'She told us children how the cows could sense when their calves were marked for butchering'

entry picture

Now and then, I get a complaint from one of our readers saying that what we publish isn’t poetry because it doesn’t rhyme. Actually, we’ve published quite a lot of poetry with rhymes — end-rhymes, half-rhymes, internal rhymes, and now and then a sonnet, if that sonnet is a fine poem, too. And here’s one of those by Rhina P Espaillat, a New Englander, from her book And After All, published by Able Muse Press.



by Rhina P Espaillat  

My mother’s mother, toughened by the farm,
hardened by infants’ burials, used a knife
and swung an axe as if her woman’s arm
wielded a man’s hard will. Inured to life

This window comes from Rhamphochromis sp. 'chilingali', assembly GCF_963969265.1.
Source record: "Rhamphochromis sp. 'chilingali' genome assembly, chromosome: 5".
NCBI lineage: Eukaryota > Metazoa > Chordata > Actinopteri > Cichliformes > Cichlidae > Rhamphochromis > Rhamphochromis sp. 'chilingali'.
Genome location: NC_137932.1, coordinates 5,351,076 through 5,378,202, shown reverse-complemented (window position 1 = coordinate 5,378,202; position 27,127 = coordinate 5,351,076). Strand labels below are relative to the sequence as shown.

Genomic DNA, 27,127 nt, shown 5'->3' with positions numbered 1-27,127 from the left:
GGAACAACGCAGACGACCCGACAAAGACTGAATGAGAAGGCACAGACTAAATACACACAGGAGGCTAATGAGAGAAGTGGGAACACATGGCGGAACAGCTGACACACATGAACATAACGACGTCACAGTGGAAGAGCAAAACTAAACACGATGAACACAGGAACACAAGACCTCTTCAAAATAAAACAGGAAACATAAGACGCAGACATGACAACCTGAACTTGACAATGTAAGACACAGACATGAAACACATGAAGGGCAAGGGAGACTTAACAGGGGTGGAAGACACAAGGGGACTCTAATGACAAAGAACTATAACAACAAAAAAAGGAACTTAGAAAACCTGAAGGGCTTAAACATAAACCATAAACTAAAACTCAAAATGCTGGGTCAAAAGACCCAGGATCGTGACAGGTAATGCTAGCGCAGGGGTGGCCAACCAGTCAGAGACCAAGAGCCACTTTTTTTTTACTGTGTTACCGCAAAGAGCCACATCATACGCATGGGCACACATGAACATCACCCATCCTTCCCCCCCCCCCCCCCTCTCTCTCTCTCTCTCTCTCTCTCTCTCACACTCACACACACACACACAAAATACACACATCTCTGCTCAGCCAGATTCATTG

and death alike, “What ails you now?” she’d say
ungently to the sick. She fed them, too,
roughly but well, and took the blood away —
and washed the dead, if there was that to do.
She told us children how the cows could sense
when their own calves were marked for butchering,
and how they lowed, their wordless eloquence
impossible to still with anything —
sweet clover, or her unremitting care.
She told it simply, but she faltered there.

American Life in Poetry is made possible by the Poetry Foundation, publisher of Poetry magazine. It is also supported by the Department of English at the University of Nebraska, Lincoln. Poem copyright ©2019 by Rhina P Espaillat, 'Butchering,' from And After All, (Able Muse Press, 2019). Poem reprinted by permission of Rhina P Espaillat and the publisher. Introduction copyright @2020 by the Poetry Foundation. The introduction’s author, Ted Kooser, served as United States Poet Laureate Consultant in Poetry to the Library of Congress from 2004-06.

◄ CoronaVerses: ed. by Janine Booth, Attila the Stockbroker, Roundhead

Hollie McNish in Manchester, 2015 ►


No comments posted yet.

If you wish to post a comment you must login.

This site uses cookies. By continuing to browse, you are agreeing to our use of cookies.

Find out more Hide this message